Although pharmacological and surgical treatments are available to manage the symptoms of Parkinson’s disease (PD), none yet can slow down or stop the course of the disease. We propose to target a protein (LRRK2) that is altered in PD to modify the disease process.
We seek to elucidate the mechanism by which LRRK2 may be inhibited to stop the progression of PD.
We propose to determine the structures of LRRK2, both wild-type (normal) and mutants, through x-ray crystallography and cryo-electron microscopy (cryo-EM), especially of any regions containing the kinase domain in complex with small molecule inhibitors. The study is designed to visualize how small molecule inhibitors bind to the protein and exert their effects.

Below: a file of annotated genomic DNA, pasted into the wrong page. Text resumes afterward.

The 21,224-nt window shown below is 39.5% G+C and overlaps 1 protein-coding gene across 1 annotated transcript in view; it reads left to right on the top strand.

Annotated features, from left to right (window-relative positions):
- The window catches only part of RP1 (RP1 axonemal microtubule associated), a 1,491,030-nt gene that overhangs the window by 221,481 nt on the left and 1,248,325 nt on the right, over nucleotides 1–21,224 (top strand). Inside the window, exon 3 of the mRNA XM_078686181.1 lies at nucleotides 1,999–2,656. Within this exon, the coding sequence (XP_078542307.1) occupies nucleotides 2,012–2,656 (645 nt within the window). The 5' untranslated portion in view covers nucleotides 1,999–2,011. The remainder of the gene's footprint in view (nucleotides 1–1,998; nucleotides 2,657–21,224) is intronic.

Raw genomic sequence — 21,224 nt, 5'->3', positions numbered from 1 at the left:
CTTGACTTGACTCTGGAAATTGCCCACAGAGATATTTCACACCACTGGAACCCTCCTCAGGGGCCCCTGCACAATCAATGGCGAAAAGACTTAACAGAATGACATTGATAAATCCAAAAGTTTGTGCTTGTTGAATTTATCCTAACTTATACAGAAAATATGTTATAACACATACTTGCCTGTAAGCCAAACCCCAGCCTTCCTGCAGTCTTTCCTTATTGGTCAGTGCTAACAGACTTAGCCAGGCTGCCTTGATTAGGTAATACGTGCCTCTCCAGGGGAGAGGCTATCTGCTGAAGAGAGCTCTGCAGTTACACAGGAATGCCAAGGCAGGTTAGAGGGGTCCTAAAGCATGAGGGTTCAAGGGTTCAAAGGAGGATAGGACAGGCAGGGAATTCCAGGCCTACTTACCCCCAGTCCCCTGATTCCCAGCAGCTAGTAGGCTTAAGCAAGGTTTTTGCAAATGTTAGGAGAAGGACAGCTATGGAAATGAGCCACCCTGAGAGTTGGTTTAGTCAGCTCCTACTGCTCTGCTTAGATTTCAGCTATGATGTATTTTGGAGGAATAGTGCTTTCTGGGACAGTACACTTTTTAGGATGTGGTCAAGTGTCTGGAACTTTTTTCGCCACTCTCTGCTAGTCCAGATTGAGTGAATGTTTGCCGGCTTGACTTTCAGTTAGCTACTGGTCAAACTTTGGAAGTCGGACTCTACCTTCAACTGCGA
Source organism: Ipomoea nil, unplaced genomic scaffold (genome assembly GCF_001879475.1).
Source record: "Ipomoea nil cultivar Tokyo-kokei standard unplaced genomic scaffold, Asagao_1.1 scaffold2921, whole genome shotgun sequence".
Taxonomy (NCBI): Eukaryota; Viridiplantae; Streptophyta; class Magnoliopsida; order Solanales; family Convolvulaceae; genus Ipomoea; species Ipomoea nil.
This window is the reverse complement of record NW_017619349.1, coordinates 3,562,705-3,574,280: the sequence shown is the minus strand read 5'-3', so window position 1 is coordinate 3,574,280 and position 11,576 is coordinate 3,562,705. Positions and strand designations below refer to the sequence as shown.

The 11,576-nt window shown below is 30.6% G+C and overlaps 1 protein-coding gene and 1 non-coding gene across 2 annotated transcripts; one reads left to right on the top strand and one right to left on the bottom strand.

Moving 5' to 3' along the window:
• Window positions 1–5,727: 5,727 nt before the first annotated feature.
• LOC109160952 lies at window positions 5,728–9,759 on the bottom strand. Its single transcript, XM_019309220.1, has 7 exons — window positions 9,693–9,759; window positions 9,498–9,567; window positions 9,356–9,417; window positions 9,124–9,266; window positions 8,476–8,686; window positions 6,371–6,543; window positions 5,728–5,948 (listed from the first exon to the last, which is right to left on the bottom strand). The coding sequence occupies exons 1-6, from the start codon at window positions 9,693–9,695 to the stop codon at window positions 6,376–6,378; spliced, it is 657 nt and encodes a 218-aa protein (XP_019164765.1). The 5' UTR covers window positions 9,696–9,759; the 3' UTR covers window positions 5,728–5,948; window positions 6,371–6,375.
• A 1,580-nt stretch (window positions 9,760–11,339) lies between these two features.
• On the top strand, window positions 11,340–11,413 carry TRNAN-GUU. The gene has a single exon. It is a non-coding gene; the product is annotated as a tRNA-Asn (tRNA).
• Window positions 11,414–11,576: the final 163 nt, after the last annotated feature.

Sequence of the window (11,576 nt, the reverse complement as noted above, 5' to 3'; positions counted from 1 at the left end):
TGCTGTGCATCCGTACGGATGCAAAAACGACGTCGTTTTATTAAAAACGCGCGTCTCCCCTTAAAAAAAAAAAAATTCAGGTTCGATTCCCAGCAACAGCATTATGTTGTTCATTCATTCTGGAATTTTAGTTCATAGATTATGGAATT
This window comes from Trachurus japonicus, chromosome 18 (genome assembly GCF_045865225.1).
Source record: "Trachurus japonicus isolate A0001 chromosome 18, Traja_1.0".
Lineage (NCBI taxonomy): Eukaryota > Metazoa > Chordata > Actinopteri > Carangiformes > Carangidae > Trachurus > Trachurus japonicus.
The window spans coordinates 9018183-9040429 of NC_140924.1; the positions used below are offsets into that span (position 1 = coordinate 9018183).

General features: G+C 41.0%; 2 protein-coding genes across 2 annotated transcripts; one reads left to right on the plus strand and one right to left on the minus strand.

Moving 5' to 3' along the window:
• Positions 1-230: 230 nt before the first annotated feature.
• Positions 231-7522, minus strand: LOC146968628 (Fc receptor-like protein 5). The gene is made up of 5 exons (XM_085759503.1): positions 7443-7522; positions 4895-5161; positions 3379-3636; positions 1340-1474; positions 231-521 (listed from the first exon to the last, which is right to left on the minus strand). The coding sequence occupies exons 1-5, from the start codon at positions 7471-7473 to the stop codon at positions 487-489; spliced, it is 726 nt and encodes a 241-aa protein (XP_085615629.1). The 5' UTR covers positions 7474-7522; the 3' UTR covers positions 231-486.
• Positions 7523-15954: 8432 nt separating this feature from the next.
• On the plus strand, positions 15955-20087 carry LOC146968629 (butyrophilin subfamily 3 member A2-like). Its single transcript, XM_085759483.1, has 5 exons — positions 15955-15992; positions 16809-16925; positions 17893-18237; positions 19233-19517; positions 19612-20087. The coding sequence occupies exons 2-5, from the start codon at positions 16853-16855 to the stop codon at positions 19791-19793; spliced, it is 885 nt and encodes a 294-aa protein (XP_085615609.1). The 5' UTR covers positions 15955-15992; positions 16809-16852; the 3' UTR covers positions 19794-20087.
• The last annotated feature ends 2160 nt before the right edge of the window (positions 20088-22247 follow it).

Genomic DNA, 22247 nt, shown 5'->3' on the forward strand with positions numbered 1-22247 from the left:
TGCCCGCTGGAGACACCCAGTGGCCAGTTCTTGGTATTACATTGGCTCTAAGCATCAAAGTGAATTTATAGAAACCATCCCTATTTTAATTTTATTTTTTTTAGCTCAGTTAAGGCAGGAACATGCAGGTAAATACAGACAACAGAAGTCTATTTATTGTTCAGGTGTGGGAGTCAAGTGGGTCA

Impact on Diagnosis/Treatment of Parkinson’s Disease:
The success of the project will lead to structural templates for mechanism-based optimization of known LRRK2 inhibitors to achieve efficacy and specificity, with high and immediate impact on PD research and therapeutic development.
Next Steps for Development:
Optimized LRRK2 inhibitors will be tested in clinical models of PD with either wild-type or mutant LRRK2.